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Walking Across Life’s Stage

November 9, 2020

“Teach us to number our days, that we may gain a heart of wisdom” (Psalm 90: 12). 

After learning of his wife’s death, Shakespeare’s McBeth comments on the fleeting nature of life: “Life’s but a walking shadow, a poor player, that struts and frets his hour upon the stage . . .”   The Scripture lessons this week echo the truth that we need to make the most of our time on earth because we could meet our maker at any time.[1]  It is a recurrent theme in these last few weeks of the church year. 

Compared to eternity, the four score or so years that we spend on earth is but a nanosecond on the eternal clock—less time than it takes to walk across a stage. To say that life on earth is “fleeting” is a big understatement.  

Like most of the prophets, Zephaniah warned people that they needed to prepare for the end. He sought to warn them that there would be a reckoning—a time when they would be held accountable.  Zephaniah was a prophet during the reign of Josiah, the last good king of Judah.  Under Zephaniah’s tutelage, Josiah enacted many reforms following the reign of the evil king Manasseh.  Zephaniah inspired a revival by warning that “the day of the Lord is near” (Zephaniah 1: 7), predicting the fall of Judah, which happened after Josiah’s death in battle in 609 B. C.   Judah fell to   Babylonian rule almost immediately thereafter.  But Zephaniah’s prophecy also foreshadowed the coming of the Messiah, and/or the ultimate judgment at Christ’s second coming.  

Moses, the author of the oldest psalm, confirmed that while we have a limited time on earth, God is not limited by time; he is eternal.  We should use the time we have wisely, and not live only for the moment, but keep an eternal perspective: “Lord, you have been our dwelling place throughout all generations.  Before the mountains were born or you brought forth the whole world, from everlasting to everlasting, you are God.  . . . A thousand years in your sight are like a day that has just gone by . . . yet you sweep people away in the sleep of death. . . Teach us to number our days, that we may gain a heart of wisdom” (Psalm 90: 1-2, 4, 5a, 12). The time will come when we will be held accountable.

Paul continues the theme of the transitory nature of life, inspiring the Thessalonians to take heart and to be ready: “[T]he day of the Lord will come like a thief in the night . . . But you, brothers and sisters are not in darkness so that this day should surprise you like a thief.  You are all children of the light and children of the day. . . Therefore encourage one another and build each other up, just as in fact you are doing.” (1 Thessalonians 5:2, 4, 11).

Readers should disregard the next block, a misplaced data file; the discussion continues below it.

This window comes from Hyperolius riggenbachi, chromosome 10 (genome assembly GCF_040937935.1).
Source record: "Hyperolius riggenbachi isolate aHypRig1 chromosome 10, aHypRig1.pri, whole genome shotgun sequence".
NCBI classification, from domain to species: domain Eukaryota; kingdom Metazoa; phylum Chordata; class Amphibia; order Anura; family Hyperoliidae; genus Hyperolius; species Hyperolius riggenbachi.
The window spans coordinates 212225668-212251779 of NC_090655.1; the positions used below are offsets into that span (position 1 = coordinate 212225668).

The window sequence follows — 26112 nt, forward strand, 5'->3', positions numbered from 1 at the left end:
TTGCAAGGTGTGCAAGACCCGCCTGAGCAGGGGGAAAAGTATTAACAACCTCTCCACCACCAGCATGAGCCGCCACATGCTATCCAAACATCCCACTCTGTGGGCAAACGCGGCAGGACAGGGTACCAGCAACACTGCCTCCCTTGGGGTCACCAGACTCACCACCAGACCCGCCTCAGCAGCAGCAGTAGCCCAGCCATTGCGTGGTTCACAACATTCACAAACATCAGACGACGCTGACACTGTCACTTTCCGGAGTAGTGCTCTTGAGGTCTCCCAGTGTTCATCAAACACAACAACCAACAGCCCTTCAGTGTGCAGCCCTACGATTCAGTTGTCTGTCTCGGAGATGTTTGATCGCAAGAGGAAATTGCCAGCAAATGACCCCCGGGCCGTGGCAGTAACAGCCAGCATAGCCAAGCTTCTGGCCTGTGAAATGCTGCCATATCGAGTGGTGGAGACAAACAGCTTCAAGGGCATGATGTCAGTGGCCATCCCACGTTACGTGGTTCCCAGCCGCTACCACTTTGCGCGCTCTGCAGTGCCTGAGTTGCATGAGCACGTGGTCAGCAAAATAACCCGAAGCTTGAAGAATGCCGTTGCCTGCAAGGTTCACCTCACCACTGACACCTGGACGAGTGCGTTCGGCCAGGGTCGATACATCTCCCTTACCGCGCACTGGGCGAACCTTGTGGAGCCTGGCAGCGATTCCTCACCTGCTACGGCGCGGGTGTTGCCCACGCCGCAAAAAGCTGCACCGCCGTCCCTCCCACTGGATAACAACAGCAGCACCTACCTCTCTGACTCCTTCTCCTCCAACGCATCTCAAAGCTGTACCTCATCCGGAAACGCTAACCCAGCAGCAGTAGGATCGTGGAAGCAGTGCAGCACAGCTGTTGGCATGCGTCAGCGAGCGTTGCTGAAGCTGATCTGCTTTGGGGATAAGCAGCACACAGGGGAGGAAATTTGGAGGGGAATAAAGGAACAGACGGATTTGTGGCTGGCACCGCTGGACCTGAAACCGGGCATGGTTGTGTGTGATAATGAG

In the parable of the loaned money, Jesus explains that one day we will be held accountable for what we do during our lives (Matthew 25: 14-30).  When we are adopted into the family of God the Holy Spirit comes to reside in us. The Spirit walks alongside us and guides us, making sure that we have what we need to accomplish our tasks.  He provides the gifts, talents, and abilities we need to serve God. He helps us, and he holds us accountable for how we use the time, gifts, and talents we are given.  

If you do nothing with those talents and abilities (bury them in a hole in the ground), you have not done what God wants you to do, and you will be held to account.  But if you use your God-given talents and abilities in the service of God, you will hear those precious words at the end of your life on earth: “Well done, good and faithful servant!” (Matthew 25: 23).  

Don’t complain that you don’t possess an ability or talent you that you wish you had and that you envy in others.  Instead, thank God for making you who you are—a unique person, loved by God, with special skills that can be honed and used to further his kingdom.  Use the wonderful gifts that God has given you for his glory, not yours.

Prayer: “Father, may everything we do begin with your inspiration and continue with your saving help. Let our work always find its origin in you and through you reach completion. We ask this through our Lord Jesus Christ, your Son, who lives and reigns with you and the Holy Spirit, one God, for ever and ever. Amen” 

(Shorter Christian Prayer: The Four Week Psalter of the Liturgy of the Hours, (1974), Catholic Book Publishing: New York, p.59).

Diane Cieslikowski Reagan

[1] The Scripture texts for the Twenty-Fourth Sunday after Pentecost are Zephaniah 1: 7-16; Psalm 90:1-12; 1 Thessalonians 5: 1-11; Matthew 25: 14-30

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